What deal, you might be asking?

After SM 3.0 was announced and the rumors began circulating about Lee Soo-man being caught unawares, SM’s executives announced a deal with Kakao Entertainment, the entertainment subsidiary of tech giant Kakao. Kakao would purchase enough shares to become the company’s second-largest shareholder, second only to Lee Soo-man.

Lee Soo-man then countered, with his legal team filing for an injunction of that deal. Then he made his own deal, selling his shares to Hybe Corp., best known as the home of BTS, but also a rising giant not only in South Korea’s entertainment industry but also in the global entertainment and fandom tech worlds. Hybe also announced plans to acquire an additional portion of SM’s shares from investors, planning to acquire a total of 40% of SM. All hell broke loose, as you can imagine, as Hybe only a few years ago was a small company known as Big Hit Entertainment, while SM Entertainment has been a giant in the field for decades.

What is the big deal?

As the month progressed, SM and Hybe’s executives and PR teams battled things out, with SM execs calling the Hybe move a hostile merger and acquisition (aka a hostile takeover) that would ruin SM, and Hybe expressing why that wasn’t the case and claiming SM would still have creative control, and their investment would benefit SM artists and shareholders.

On February 22, the first hearing was held for Lee Soo-man’s requested injunction of the SM-Kakao deal (his side claims it was illegally done without his notice as the then-largest shareholder of SM). No ruling was made, but more details of the Kakao-SM deal came out, including things like plans for Kakao to exclusively buy more shares, distribute SM’s content, and plans for a joint venture between Kakao and the US.

Hybe, accordingly, said this is a problem, declaring that this undermines shareholder interest and the deal will make Kakao acquiring SM even more of a possibility. The company is reportedly contemplating but, as of writing, hasn’t yet taken any legal action.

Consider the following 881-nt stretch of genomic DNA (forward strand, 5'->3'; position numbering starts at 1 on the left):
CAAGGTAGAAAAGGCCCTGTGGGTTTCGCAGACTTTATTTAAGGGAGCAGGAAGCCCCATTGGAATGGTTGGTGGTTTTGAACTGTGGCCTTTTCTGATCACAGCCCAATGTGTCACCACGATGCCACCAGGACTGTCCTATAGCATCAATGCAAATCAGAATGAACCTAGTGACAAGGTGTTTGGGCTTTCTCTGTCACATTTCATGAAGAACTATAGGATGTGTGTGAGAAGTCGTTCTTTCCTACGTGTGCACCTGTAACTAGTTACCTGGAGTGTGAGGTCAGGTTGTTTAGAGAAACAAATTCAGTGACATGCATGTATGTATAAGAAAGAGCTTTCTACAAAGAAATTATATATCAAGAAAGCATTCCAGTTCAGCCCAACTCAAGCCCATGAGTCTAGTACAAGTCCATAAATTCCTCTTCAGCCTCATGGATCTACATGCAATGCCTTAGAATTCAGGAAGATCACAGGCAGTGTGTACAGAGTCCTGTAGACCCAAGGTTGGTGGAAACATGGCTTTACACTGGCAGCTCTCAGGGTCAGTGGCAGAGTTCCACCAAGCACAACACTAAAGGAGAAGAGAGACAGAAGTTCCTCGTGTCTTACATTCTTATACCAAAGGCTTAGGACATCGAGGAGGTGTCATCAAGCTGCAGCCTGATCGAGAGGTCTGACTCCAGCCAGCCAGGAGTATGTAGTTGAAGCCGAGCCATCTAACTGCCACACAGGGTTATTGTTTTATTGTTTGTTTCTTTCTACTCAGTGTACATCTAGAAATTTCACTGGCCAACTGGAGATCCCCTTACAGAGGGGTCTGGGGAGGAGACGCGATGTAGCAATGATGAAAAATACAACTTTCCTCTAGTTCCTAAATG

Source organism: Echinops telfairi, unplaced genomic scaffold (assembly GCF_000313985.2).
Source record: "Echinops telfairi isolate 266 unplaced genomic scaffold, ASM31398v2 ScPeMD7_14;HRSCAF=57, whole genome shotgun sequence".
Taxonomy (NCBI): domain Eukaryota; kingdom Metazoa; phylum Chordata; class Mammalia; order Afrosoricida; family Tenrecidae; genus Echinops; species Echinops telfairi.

Amid all this, SM’s executives offered  clarity about their plans, both with the 3.0 agenda and Kakao partnership. There’s a lot there, so go watch the video on YouTube if you’re interested. The biggest news for most fans was the end of NCT’s unlimited expansion, with NCT Tokyo’s planned debut in 2023 the last new NCT team as per SM’s co-CEOs.

Beyond the business practicalities, SM executives have claimed to be unaware of Lee Soo-man’s extravagant, allegedly illegal, dealings, which they say Hybe is disregarding. While Hybe has countered that they benefited from everything and are only sharing details now to hurt the Hybe-Lee Soo-man deal. Hybe executives have allegedly said that SM’s 3.0 plan and deal with Kakao are old hat for Hybe, and only a deal with Hybe will take SM in a progressive slant.

SM and shareholders have also expressed upset at Hybe’s tender offer for the shares, but Hybe says it won’t increase its offer before it closes at the end of February. SM and its partner want Hybe to pay more, saying the company is worth more than what Hybe has offered to pay per share.

How did we get here?

We should be blaming the finance bros and financial greed here, to be honest. I’m mostly joking, but there’s a lot of good memes going around about Succession coming to an end so the SM HBO drama can rise and like… yea, that’s how it feels to be honest.